US report: Romania has corruption problems


The State Department considers that the country’s judiciary is vulnerable to political influence.

Romania continues to be affected by institutional corruption and the judiciary remains vulnerable to political influence, the State Department noted, denouncing the conditions in detention centers and the fact that political interference caused damages to freedom of the press. According to the US State Department’s Country Report on Human Rights Practices 2012, Romania continues to be affected by institutional corruption and its judiciary is not fully independent and remains vulnerable to political interference. “Government corruption remained a widespread problem that affected all sections of society,” the report points out.

The State Department report also denounces the conditions within detention centers, as well as the damages caused to the freedom of the press by political interferences. Other human rights problems registered in Romania are the police’s and gendarmerie’s abuse of prisoners and ethnic Romani, including the killing of three Romani men suspected of theft. Romania has a generally independent press and journalists and citizens can criticize government authorities, including high-ranking officials, the report shows. “However, several journalists and members of NGOs received death and other threats from unknown sources during political turmoil connected with the referendum on the removal of the country’s president,” the document states, underscoring that “threats to journalists undermined media freedom.” “While the independent media were active and expressed a wide variety of views without overt restriction, politicians and persons with close ties to politicians and political groups either owned or indirectly controlled numerous media outlets at the national and local levels. The news and editorial tone of these outlets frequently reflected the views of the owners,” the report emphasizes. The document also denounces the detention conditions. “Prison condition remained somewhat harsh and at times did not meet international standards,” the US State Department experts point out.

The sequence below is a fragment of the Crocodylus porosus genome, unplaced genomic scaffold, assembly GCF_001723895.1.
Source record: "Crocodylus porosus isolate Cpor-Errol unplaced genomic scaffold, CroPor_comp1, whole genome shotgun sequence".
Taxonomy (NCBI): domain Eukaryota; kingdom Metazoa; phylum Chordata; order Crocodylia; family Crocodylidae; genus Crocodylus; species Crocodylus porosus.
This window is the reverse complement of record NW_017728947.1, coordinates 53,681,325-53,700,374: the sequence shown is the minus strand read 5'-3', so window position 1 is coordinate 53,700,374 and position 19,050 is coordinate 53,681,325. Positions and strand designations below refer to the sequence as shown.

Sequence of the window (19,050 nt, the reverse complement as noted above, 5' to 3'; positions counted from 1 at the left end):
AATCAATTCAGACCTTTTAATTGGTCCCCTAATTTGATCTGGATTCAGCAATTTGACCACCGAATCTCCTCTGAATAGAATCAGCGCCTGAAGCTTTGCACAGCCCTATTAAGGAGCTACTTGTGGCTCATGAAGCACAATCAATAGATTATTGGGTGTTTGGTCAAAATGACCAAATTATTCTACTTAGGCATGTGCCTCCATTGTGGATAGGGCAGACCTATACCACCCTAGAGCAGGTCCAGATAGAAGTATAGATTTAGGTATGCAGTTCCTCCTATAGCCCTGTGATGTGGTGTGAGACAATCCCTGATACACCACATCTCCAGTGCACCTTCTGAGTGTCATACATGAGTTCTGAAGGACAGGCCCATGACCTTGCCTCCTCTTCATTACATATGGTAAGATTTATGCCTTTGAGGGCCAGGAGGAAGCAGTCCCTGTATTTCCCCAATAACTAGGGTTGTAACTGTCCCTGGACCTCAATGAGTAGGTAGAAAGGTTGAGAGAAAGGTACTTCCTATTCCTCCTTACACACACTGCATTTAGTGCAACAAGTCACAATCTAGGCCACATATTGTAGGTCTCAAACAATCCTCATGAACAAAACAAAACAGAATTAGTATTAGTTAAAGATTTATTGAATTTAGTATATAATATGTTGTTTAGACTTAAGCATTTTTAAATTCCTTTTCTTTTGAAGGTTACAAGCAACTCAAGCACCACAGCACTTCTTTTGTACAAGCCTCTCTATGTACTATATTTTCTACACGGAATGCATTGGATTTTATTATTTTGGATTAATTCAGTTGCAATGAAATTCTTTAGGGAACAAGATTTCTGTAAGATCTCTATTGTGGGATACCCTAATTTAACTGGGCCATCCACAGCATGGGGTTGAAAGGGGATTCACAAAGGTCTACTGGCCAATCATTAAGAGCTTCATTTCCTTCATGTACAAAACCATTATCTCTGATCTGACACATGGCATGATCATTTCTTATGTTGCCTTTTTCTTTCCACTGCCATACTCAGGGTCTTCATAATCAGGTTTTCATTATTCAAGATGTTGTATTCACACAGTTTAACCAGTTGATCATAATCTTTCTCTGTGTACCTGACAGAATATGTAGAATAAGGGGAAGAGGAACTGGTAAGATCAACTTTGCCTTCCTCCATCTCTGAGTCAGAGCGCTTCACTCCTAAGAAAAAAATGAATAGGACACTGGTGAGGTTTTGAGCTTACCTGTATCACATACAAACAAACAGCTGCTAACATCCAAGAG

The report denounces “the lack of judicial independence and impartiality,” as well as the “vulnerability of the judiciary to political influence.” “Property restitution remained extremely slow, and the government extended compensation for another year. The government failed to take effective action to return the Greek Catholic churches confiscated by the former Communist government,” the State Department underscores, also denouncing violence and discrimination against women, child abuse and anti-Semitic actions, statements and articles. Moreover, “anti-Semitic, racist, xenophobic, and nationalistic views continued to be disseminated via the Internet,” the report warns. “Government agencies provided inadequate assistance to persons with disabilities and neglected persons with disabilities in institutions. There was systematic societal discrimination against Roma,” the report goes on to say, also criticizing societal discrimination against sexual minorities.

The government took only “hesitant steps to prosecute and punish officials who committed abuses,” the report adds, taking note of the fact that a former prime minister was convicted and imprisoned on corruption charges. “Lawsuits involving alleged police abuse were repeatedly delayed and in many cases ended in acquittals,” the report reads.Referring to the US State Department’s criticism of the Police’s and Gendarmerie’s abusive actions against the ethnic Roma, Defence Minister Mircea Dusa stated on Sunday that statements of that kind should not characterize the activity of Romanian institutions.

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